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Innovative New Course Offered to Help High School Graduation Rates

May 21, 2014
The Youth Mentorship Experience is a multidisciplinary service learning course at Oregon Tech where undergraduate students serve as mentors to at-risk youth.
The proposed Oregon Institute of Technology’s “Youth Mentorship” course promises to advance Oregon Tech’s mission and core values while also drawing students and esteem to the university. Modeled on the service learning course called Campus Corps at Colorado State University, the program at Oregon Tech would be only the second one of its kind in the nation.
The model was introduced to Klamath Falls by Debbie Vought, Executive Director of Citizens for Safe Schools, after attending the 2013 Annual Summer Institute on Youth Mentoring (SIYM) at Portland State University. The model resonated as something that could profoundly improve outcomes for youth in Klamath County while simultaneously meeting a host of other needs for Oregon Tech students and the community at large.
The program consists of three¸ three-unit classes sequenced over an academic year. College students in good standing from any major may apply for the upper division social science credit. These Oregon Tech student mentors will be matched one-to-one with a high school freshman for the year. Matches meet once a week for a structured¸ three-hour enrichment experience. For the first half hour matches engage in a one-on-one “walk and talk” exploring the Oregon Tech campus and getting to know one another. Then they spend time on homework¸ goal setting, and time management skills. A family style dinner and an hour of social skill building activities complete the evening. To enhance the social and academic support pieces of the program¸ each match will be nested within a mentoring family: a group of three other matches with whom they will be encouraged to bond and from whom they may receive additional support.
Having designed and implemented mentoring programs since 1999¸ Citizens for Safe Schools (CFSS) will handle all aspects of recruiting¸ training, and monitoring the matches. CFSS will also act as the community liaison between youth serving agencies and schools¸ connect high school youth and their families to outside resources, and help Oregon Tech mentors to problem solve and access networks needed to support their mentee. Applied Psychology Program Director Alishia Huntoon¸ PhD¸ will be lead instructor for the Oregon Tech course and develop the curriculum related to understanding youth and family systems¸ adolescent psychology¸ student motivation¸ delinquency prevention, and resiliency. Both CFSS and Oregon Tech will collaborate with community and national partners on research to advance and report on their findings.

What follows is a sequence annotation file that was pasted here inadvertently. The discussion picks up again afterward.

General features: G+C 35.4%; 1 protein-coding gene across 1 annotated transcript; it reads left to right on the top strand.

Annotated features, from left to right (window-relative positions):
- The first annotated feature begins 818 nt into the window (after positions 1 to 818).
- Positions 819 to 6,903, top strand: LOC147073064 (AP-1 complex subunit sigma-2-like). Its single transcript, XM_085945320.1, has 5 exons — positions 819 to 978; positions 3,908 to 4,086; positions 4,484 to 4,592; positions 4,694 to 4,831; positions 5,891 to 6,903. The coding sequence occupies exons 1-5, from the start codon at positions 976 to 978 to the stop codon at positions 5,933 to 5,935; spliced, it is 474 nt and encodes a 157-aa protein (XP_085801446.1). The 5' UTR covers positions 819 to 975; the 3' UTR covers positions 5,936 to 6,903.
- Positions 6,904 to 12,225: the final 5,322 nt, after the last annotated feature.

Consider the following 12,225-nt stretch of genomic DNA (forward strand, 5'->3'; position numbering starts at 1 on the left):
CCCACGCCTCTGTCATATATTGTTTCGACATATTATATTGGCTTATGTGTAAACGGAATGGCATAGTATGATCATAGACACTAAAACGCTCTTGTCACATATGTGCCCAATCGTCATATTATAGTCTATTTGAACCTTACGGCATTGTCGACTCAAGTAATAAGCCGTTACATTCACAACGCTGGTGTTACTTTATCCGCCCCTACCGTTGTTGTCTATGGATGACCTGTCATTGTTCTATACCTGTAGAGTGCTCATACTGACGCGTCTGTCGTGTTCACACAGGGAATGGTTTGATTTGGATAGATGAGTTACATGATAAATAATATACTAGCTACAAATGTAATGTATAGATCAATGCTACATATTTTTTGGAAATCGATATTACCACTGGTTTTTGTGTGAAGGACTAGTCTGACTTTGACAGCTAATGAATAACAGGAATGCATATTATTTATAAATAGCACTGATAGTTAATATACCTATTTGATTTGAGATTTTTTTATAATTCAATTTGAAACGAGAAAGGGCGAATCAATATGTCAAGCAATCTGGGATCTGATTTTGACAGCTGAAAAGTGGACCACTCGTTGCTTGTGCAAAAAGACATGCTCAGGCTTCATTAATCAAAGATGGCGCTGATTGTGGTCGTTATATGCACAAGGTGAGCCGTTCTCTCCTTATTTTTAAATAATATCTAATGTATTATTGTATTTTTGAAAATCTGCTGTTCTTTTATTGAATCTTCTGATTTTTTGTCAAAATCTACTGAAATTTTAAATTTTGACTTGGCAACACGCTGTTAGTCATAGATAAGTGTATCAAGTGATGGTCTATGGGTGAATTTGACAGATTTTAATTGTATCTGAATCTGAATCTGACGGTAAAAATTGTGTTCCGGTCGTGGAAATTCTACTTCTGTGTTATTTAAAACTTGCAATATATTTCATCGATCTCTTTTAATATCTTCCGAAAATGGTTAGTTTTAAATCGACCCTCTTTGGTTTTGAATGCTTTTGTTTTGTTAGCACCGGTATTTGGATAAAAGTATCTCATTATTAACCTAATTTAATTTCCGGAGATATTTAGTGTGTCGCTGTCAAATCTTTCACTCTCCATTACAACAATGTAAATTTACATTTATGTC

When Dr. Huntoon heard about Campus Corps and the possibility of replicating something similar at Oregon Tech¸ she agreed it had promise for meeting both her program’s learning objectives and for meeting broader objectives within the university. “I’m eager for Oregon Tech students to be directly involved with a project that exemplifies what our university is about – applied experiences in an intimate, hands-on learning environment,” said Dr. Huntoon. “They will be building and strengthening skills employers’ desire, growing in a socially positive way and contributing directly to improving the welfare of the Klamath community.”
The course, which will start in the Fall of 2014, is enthusiastically anticipated by Oregon Tech students. Brenda Odesha¸ one of the first to enroll in the course¸ remarked¸ “I am excited to have the opportunity to not only gain additional experience in working with teenagers, but to have a positive impact in our community!”
Initial funding for the project comes from an Oregon Department of Education grant. Program outcomes will focus on 
  • Exposing underserved¸ underrepresented and underachieving high school youth to the possibilities and benefits of college life
  • Helping these youth attain access to more positive role-models and “social capital”
  • Supporting youth in achieving better attendance, behavior and grades
To learn more about this program, contact Dr. Alishia Huntoon at 541-885-1673 or Alishia.huntoon@oit.edu.
About Oregon Tech
Founded in Klamath Falls in 1947, Oregon Institute of Technology is one of seven universities in the Oregon University System, and the only public institute of technology in the Pacific Northwest. Oregon Tech provides degree programs in engineering and health technologies, management, communication, and applied sciences that prepare students to be effective participants in their professional, public, and international communities through hands-on learning. Oregon Tech has a full-service, residential campus in Klamath Falls and an urban, industry-focused campus in Wilsonville. Visit www.oit.edu to learn more about Oregon Institute of Technology.
About Citizens for Safe Schools
It is our mission to create a safe and drug free community where all children, especially those at risk for delinquency, academic failure or victimization have opportunities to build resiliency and character and all adults feel empowered to help them: our primary activities include one-to-one mentoring and after school enrichment programs for youth; a CHARACTER COUNTS Campaign of providing resources for violence prevention to educators and the community; and proactive partnerships with like-minded entities such as the Southern Oregon Meth Project and Healthy/Active Klamath to leverage impact and maximize the use of resources for achieving our goals.
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